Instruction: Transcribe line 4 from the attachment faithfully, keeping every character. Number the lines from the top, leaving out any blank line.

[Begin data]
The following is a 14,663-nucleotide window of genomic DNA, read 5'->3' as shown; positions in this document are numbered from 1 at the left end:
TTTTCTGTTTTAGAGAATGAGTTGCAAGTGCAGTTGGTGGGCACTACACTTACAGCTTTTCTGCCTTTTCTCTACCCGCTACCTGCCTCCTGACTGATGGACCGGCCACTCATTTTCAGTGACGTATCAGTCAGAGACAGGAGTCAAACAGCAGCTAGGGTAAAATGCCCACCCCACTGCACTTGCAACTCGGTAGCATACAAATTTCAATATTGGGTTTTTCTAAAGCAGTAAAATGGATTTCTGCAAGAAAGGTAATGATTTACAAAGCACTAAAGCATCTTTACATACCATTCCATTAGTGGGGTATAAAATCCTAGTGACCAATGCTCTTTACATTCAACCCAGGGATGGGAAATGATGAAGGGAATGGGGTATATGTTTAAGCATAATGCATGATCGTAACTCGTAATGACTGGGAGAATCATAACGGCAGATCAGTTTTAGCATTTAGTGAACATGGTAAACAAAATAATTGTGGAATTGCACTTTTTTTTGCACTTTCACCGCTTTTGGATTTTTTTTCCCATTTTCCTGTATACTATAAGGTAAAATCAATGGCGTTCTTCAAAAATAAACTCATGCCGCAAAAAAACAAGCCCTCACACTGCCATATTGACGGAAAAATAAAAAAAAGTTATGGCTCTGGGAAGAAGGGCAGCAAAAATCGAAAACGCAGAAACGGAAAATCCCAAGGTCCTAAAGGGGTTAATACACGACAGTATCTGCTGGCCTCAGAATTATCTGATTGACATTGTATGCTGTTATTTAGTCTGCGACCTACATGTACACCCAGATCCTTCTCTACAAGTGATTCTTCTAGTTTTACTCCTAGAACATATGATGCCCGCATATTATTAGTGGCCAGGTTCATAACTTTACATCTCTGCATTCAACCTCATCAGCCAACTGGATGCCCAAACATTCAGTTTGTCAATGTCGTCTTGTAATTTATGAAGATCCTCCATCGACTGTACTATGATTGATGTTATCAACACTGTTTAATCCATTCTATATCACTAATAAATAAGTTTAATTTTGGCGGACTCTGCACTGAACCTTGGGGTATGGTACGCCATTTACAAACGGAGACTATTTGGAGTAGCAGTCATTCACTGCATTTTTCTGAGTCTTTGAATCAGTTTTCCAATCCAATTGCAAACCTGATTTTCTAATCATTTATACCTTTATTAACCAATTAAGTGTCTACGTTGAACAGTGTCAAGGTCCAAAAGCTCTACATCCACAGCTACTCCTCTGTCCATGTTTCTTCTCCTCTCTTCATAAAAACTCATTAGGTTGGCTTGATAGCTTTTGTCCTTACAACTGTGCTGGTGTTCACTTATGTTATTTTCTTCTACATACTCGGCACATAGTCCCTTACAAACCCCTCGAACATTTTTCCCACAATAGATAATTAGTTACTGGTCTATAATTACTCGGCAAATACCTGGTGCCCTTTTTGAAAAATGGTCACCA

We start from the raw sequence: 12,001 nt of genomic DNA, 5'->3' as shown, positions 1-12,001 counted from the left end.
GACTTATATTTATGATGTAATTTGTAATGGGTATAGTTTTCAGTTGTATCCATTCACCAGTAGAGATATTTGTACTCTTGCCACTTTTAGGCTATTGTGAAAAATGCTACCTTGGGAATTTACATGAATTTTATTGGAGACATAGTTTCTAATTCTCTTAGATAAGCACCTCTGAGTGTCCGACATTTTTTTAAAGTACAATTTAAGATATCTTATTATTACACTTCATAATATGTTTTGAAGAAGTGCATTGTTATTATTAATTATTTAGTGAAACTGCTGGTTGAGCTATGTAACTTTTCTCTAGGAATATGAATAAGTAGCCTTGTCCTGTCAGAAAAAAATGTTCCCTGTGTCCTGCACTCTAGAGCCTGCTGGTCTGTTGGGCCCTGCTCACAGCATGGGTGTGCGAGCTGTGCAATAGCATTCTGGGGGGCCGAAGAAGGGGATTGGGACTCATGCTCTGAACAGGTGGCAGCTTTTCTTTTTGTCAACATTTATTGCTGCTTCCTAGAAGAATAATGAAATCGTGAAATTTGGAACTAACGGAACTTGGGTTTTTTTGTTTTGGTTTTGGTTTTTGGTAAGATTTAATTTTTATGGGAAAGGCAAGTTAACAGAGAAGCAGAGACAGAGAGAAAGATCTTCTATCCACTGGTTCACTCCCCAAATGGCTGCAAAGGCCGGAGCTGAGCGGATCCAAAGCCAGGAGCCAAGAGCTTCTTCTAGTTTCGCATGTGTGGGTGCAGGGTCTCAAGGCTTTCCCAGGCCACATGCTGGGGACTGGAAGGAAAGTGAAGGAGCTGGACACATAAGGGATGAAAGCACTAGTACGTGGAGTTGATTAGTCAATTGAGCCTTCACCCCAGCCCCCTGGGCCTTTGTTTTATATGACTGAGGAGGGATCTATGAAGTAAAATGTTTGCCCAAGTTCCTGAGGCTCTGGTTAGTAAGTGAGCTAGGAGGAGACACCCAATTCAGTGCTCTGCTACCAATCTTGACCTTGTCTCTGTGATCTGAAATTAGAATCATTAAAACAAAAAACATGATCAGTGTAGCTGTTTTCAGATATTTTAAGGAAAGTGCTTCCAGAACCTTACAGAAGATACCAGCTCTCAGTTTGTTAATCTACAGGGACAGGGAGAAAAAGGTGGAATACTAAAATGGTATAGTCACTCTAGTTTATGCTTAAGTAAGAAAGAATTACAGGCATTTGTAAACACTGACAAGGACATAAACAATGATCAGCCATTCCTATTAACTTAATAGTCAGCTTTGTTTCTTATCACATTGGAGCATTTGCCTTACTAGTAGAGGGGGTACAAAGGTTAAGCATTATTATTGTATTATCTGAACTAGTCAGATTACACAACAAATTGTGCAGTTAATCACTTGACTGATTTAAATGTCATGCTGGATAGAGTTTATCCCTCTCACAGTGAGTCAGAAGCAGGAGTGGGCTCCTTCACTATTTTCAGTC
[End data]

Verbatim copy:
GACTTATATTTATGATGTAATTTGTAATGGGTATAGTTTTCAGTTGTATCCATTCACCAGTAGAGATATTTGTACTCTTGCCACTTTTAGGCTATTGTGAAAAATGCTACCTTGGGAATTTACATGAATTTTATTGGAGACATAGTTTCTAATTCTCTTAGATAAGCACCTCTGAGTGTCCGACATTTTTTTAAAGTACAATTTAAGATATCTTATTATTACACTTCATAATATGTTTTGAAGAAGTGCATTGTTATTATTAATTATTTAGTGAAACTGCTGGTTGAGCTATGTAACTTTTCTCTAGGAATATGAATAAGTAGCCTTGTCCTGTCAGAAAAAAATGTTCCCTGTGTCCTGCACTCTAGAGCCTGCTGGTCTGTTGGGCCCTGCTCACAGCATGGGTGTGCGAGCTGTGCAATAGCATTCTGGGGGGCCGAAGAAGGGGATTGGGACTCATGCTCTGAACAGGTGGCAGCTTTTCTTTTTGTCAACATTTATTGCTGCTTCCTAGAAGAATAATGAAATCGTGAAATTTGGAACTAACGGAACTTGGGTTTTTTTGTTTTGGTTTTGGTTTTTGGTAAGATTTAATTTTTATGGGAAAGGCAAGTTAACAGAGAAGCAGAGACAGAGAGAAAGATCTTCTATCCACTGGTTCACTCCCCAAATGGCTGCAAAGGCCGGAGCTGAGCGGATCCAAAGCCAGGAGCCAAGAGCTTCTTCTAGTTTCGCATGTGTGGGTGCAGGGTCTCAAGGCTTTCCCAGGCCACATGCTGGGGACTGGAAGGAAAGTGAAGGAGCTGGACACATAAGGGATGAAAGCACTAGTACGTGGAGTTGATTAGTCAATTGAGCCTTCACCCCAGCCCCCTGGGCCTTTGTTTTATATGACTGAGGAGGGATCTATGAAGTAAAATGTTTGCCCAAGTTCCTGAGGCTCTGGTTAGTAAGTGAGCTAGGAGGAGACACCCAATTCAGTGCTCTGCTACCAATCTTGACCTTGTCTCTGTGATCTGAAATTAGAATCATTAAAACAAAAAACATGATCAGTGTAGCTGTTTTCAGATATTTTAAGGAAAGTGCTTCCAGAACCTTACAGAAGATACCAGCTCTCAGTTTGTTAATCTACAGGGACAGGGAGAAAAAGGTGGAATACTAAAATGGTATAGTCACTCTAGTTTATGCTTAAGTAAGAAAGAATTACAGGCATTTGTAAACACTGACAAGGACATAAACAATGATCAGCCATTCCTATTAACTTAATAGTCAGCTTTGTTTCTTATCACATTGGAGCATTTGCCTTACTAGTAGAGGGGGTACAAAGGTTAAGCATTATTATTGTATTATCTGAACTAGTCAGATTACACAACAAATTGTGCAGTTAATCACTTGACTGATTTAAATGTCATGCTGGATAGAGTTTATCCCTCTCACAGTGAGTCAGAAGCAGGAGTGGGCTCCTTCACTATTTTCAGTC